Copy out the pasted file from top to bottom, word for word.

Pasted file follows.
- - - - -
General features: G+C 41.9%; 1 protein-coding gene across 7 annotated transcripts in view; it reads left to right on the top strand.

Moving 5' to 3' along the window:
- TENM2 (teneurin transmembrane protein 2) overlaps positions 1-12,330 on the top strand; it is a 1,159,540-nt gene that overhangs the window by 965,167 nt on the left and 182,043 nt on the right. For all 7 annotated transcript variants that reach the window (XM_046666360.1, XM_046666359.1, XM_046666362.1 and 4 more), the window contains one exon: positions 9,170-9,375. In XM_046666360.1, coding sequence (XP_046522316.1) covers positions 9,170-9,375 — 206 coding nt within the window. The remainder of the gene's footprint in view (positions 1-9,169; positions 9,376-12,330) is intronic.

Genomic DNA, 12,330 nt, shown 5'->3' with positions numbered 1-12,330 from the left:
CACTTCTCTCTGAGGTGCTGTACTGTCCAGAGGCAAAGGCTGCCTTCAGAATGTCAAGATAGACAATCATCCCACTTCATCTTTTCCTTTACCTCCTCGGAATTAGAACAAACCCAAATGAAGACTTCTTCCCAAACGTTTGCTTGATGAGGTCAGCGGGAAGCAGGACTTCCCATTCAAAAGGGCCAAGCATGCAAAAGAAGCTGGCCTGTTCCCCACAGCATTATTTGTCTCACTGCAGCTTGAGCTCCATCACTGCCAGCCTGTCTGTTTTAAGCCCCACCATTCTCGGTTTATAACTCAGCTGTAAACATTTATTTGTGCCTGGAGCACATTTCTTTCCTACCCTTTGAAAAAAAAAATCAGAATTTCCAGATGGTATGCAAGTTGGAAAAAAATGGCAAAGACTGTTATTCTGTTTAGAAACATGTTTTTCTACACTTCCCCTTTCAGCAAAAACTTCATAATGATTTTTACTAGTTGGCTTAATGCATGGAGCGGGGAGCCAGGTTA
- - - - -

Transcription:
General features: G+C 41.9%; 1 protein-coding gene across 7 annotated transcripts in view; it reads left to right on the top strand.

Moving 5' to 3' along the window:
- TENM2 (teneurin transmembrane protein 2) overlaps positions 1-12,330 on the top strand; it is a 1,159,540-nt gene that overhangs the window by 965,167 nt on the left and 182,043 nt on the right. For all 7 annotated transcript variants that reach the window (XM_046666360.1, XM_046666359.1, XM_046666362.1 and 4 more), the window contains one exon: positions 9,170-9,375. In XM_046666360.1, coding sequence (XP_046522316.1) covers positions 9,170-9,375 — 206 coding nt within the window. The remainder of the gene's footprint in view (positions 1-9,169; positions 9,376-12,330) is intronic.

Genomic DNA, 12,330 nt, shown 5'->3' with positions numbered 1-12,330 from the left:
CACTTCTCTCTGAGGTGCTGTACTGTCCAGAGGCAAAGGCTGCCTTCAGAATGTCAAGATAGACAATCATCCCACTTCATCTTTTCCTTTACCTCCTCGGAATTAGAACAAACCCAAATGAAGACTTCTTCCCAAACGTTTGCTTGATGAGGTCAGCGGGAAGCAGGACTTCCCATTCAAAAGGGCCAAGCATGCAAAAGAAGCTGGCCTGTTCCCCACAGCATTATTTGTCTCACTGCAGCTTGAGCTCCATCACTGCCAGCCTGTCTGTTTTAAGCCCCACCATTCTCGGTTTATAACTCAGCTGTAAACATTTATTTGTGCCTGGAGCACATTTCTTTCCTACCCTTTGAAAAAAAAAATCAGAATTTCCAGATGGTATGCAAGTTGGAAAAAAATGGCAAAGACTGTTATTCTGTTTAGAAACATGTTTTTCTACACTTCCCCTTTCAGCAAAAACTTCATAATGATTTTTACTAGTTGGCTTAATGCATGGAGCGGGGAGCCAGGTTA